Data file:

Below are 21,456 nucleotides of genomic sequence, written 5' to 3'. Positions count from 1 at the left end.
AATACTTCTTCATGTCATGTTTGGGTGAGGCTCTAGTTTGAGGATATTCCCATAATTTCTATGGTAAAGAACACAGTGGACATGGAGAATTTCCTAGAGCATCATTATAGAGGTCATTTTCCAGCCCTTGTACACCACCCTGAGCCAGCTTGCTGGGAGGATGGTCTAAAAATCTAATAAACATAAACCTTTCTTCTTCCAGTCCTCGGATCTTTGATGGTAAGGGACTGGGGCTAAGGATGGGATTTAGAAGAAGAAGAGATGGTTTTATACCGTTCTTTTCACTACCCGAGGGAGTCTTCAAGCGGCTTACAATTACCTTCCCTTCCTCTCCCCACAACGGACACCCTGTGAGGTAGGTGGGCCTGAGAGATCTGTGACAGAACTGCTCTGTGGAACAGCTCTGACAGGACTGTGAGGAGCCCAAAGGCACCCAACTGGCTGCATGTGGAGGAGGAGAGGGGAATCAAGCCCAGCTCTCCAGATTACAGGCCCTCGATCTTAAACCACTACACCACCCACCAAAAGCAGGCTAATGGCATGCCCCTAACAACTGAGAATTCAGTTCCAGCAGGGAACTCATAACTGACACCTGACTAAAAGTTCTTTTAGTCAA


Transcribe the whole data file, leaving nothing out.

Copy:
Below are 21,456 nucleotides of genomic sequence, written 5' to 3'. Positions count from 1 at the left end.
AATACTTCTTCATGTCATGTTTGGGTGAGGCTCTAGTTTGAGGATATTCCCATAATTTCTATGGTAAAGAACACAGTGGACATGGAGAATTTCCTAGAGCATCATTATAGAGGTCATTTTCCAGCCCTTGTACACCACCCTGAGCCAGCTTGCTGGGAGGATGGTCTAAAAATCTAATAAACATAAACCTTTCTTCTTCCAGTCCTCGGATCTTTGATGGTAAGGGACTGGGGCTAAGGATGGGATTTAGAAGAAGAAGAGATGGTTTTATACCGTTCTTTTCACTACCCGAGGGAGTCTTCAAGCGGCTTACAATTACCTTCCCTTCCTCTCCCCACAACGGACACCCTGTGAGGTAGGTGGGCCTGAGAGATCTGTGACAGAACTGCTCTGTGGAACAGCTCTGACAGGACTGTGAGGAGCCCAAAGGCACCCAACTGGCTGCATGTGGAGGAGGAGAGGGGAATCAAGCCCAGCTCTCCAGATTACAGGCCCTCGATCTTAAACCACTACACCACCCACCAAAAGCAGGCTAATGGCATGCCCCTAACAACTGAGAATTCAGTTCCAGCAGGGAACTCATAACTGACACCTGACTAAAAGTTCTTTTAGTCAA